Companies are developing other such technologies such as those that measure tiredness at the wheel. These products benefit both the driver, who will be alerted, and for the insurer, who will be told that, although the motorist’s driving seems to be fine, with no harsh braking or other problems, they are susceptible to driver fatigue.
Improving collision analysis
The use of telematics can already provide useful assessment tools to the claims departments of insurers of all sizes, as when an accident occurs, the vehicle would be taken to a garage, the garage would take some photographs and the photographs – along with an estimate for the cost of repair – would be sent to the insurance company.
With this process in place, insurers do not possess all-important context, data and measurements that telematics can provide, which has been referred to as similar to the black boxes synonymous with aircraft. Telematics technology has been developed to the extent that the precise impact zone, magnitude and angle of impact can be recreated in a 3D replay. This technology is already transforming the claims process for adjudicators, insurers and claimants alike.
What to expect in 2016?
There are a number of exciting projects being developed across the telematics space. With the proliferation of big data and the development of new technologies internationally, a range of companies are taking advantage of the connected car phenomenon. For the claims market notable changes include virtual reality accidents, faster data transfer and accident information, and robot drones.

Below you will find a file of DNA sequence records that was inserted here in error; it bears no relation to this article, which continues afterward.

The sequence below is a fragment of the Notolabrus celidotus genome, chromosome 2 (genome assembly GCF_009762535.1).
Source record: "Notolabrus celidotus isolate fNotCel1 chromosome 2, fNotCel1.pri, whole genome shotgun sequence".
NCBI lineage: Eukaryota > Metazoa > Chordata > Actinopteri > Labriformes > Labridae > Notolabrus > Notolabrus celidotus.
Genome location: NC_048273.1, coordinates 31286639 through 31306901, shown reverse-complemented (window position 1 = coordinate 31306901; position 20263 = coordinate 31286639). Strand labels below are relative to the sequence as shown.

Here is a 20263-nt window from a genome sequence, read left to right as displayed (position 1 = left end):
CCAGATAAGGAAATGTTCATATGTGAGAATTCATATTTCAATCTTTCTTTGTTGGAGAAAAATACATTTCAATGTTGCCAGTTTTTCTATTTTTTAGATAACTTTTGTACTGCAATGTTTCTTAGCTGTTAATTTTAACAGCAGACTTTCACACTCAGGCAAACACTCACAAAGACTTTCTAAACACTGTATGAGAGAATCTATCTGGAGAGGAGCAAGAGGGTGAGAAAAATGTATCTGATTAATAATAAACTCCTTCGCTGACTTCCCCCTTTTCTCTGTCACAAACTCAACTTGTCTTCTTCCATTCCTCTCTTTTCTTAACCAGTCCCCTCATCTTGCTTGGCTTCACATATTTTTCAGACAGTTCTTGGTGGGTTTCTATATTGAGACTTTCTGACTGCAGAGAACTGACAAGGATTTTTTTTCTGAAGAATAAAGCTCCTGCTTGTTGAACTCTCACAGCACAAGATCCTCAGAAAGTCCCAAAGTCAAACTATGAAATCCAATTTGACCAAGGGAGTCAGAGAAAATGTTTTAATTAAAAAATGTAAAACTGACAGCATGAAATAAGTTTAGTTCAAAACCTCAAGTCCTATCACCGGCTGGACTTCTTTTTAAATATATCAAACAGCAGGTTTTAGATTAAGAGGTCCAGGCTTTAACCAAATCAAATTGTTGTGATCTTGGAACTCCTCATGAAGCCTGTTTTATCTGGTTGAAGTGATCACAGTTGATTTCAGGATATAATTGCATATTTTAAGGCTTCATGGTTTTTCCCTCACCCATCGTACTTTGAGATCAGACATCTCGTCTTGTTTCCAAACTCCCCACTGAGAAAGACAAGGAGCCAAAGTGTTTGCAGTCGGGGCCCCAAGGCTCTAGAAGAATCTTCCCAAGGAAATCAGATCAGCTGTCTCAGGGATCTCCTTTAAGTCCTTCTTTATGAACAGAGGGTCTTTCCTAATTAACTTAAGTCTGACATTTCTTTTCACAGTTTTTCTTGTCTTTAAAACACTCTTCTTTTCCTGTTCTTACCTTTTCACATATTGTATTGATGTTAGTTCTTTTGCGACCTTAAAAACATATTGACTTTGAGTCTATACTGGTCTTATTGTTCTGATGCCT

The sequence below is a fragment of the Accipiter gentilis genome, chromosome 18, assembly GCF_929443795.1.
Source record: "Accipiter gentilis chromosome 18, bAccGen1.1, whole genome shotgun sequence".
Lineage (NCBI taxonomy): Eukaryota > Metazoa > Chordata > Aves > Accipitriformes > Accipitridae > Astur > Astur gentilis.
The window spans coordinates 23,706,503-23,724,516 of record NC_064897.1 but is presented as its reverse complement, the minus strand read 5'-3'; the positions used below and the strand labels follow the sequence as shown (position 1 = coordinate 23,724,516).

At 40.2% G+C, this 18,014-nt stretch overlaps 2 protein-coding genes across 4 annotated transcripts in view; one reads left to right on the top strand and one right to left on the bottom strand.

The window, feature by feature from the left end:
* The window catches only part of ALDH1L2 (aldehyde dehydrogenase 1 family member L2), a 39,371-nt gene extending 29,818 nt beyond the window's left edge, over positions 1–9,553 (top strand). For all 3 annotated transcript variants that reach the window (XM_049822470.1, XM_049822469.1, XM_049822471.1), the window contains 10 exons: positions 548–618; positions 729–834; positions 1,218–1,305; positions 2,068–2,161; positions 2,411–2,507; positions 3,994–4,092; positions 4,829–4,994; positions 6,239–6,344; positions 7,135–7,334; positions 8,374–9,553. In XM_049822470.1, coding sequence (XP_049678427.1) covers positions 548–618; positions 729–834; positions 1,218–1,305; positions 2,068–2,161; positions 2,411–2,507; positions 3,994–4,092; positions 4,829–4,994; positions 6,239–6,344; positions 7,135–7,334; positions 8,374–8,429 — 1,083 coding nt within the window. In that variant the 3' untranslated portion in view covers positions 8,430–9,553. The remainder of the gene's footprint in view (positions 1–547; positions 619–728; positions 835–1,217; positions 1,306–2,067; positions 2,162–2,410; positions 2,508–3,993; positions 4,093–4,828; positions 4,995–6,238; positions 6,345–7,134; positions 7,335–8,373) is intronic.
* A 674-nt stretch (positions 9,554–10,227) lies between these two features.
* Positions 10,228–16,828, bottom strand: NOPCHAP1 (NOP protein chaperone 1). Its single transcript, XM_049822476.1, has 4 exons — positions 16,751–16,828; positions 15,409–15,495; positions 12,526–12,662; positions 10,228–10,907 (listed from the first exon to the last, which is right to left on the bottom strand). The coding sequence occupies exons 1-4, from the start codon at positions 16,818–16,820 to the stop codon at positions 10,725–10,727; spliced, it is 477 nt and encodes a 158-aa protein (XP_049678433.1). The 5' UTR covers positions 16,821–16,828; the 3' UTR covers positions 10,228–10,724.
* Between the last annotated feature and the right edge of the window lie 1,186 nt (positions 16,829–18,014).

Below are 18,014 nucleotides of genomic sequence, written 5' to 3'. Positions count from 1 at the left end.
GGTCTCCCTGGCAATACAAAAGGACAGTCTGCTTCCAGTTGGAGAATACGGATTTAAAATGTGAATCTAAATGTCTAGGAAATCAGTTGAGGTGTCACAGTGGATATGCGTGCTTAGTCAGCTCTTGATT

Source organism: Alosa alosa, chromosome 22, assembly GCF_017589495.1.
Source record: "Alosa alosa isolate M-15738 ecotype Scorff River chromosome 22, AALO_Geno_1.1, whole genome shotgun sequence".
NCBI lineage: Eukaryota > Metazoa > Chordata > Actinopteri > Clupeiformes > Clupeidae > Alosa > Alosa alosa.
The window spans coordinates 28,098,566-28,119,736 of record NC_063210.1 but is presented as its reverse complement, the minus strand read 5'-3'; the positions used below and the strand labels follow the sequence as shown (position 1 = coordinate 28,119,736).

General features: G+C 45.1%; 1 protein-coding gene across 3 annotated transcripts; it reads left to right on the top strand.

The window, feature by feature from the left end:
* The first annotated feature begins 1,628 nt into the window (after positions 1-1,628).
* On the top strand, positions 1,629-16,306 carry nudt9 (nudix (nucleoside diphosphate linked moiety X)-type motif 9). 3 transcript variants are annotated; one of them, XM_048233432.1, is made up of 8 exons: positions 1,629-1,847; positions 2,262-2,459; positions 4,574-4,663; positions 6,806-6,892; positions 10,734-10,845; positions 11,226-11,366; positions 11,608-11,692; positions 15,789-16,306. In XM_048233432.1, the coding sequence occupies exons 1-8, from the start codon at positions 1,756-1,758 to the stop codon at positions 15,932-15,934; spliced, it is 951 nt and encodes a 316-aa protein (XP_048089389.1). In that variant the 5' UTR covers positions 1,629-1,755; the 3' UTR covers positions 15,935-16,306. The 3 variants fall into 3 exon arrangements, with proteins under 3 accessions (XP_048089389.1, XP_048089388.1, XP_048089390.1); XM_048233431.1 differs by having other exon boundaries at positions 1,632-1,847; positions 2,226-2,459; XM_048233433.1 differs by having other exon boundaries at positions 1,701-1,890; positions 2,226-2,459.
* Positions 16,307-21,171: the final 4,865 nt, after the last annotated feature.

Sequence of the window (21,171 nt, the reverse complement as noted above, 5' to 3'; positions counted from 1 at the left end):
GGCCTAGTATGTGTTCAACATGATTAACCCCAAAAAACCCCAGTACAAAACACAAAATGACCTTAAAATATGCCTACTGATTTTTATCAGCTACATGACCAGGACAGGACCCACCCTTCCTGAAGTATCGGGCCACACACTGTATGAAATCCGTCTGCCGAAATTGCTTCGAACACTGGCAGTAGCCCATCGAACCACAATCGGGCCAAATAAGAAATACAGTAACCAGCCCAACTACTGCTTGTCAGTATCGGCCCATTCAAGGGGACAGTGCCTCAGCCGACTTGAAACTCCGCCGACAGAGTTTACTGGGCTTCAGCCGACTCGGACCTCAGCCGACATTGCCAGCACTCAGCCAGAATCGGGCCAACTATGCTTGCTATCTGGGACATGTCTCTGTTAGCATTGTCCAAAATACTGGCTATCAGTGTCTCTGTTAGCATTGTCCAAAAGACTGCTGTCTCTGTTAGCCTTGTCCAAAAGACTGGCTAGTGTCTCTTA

The development of virtual reality glasses, particularly in the gaming sector, has piqued the interest of various companies who are considering how they can take advantage of this technological leap to pioneer new products. Car insurers and tech companies are included in this group, and they are looking at using the technology to develop glasses whereby accidents can be recreated.
As well as changes to the durability and scope of the technology, telematics providers are already also ensuring devices are transferring data at the fastest speed possible.
In order to do so, telematics devices are becoming compatible with 4G networks for fleets, which means users will benefit from greater bandwidth and faster data transfer rates. This negates the need for customers to utilise GPS tracking alone, as an upgrade to a faster network will provide new benefits such as real-time driver safety coaching, improved transparency over vehicle maintenance, video functions, and other productivity tools.
In the US last year almost 300,000 civilian drones were registered in one month. The number in the UK is also predicted to rise, despite stricter government rules on flying them here. Technology companies and insurance providers are also looking at the potential use of drones to analyse accident sites in real time, capturing video and providing even more evidence for adjudicators to analyse potential claims.
While there is red tape and a number of complexities to deal with, it’s a technological development that could take off.
Pravar Gautam is head of Emea and Asia at Scope Technologies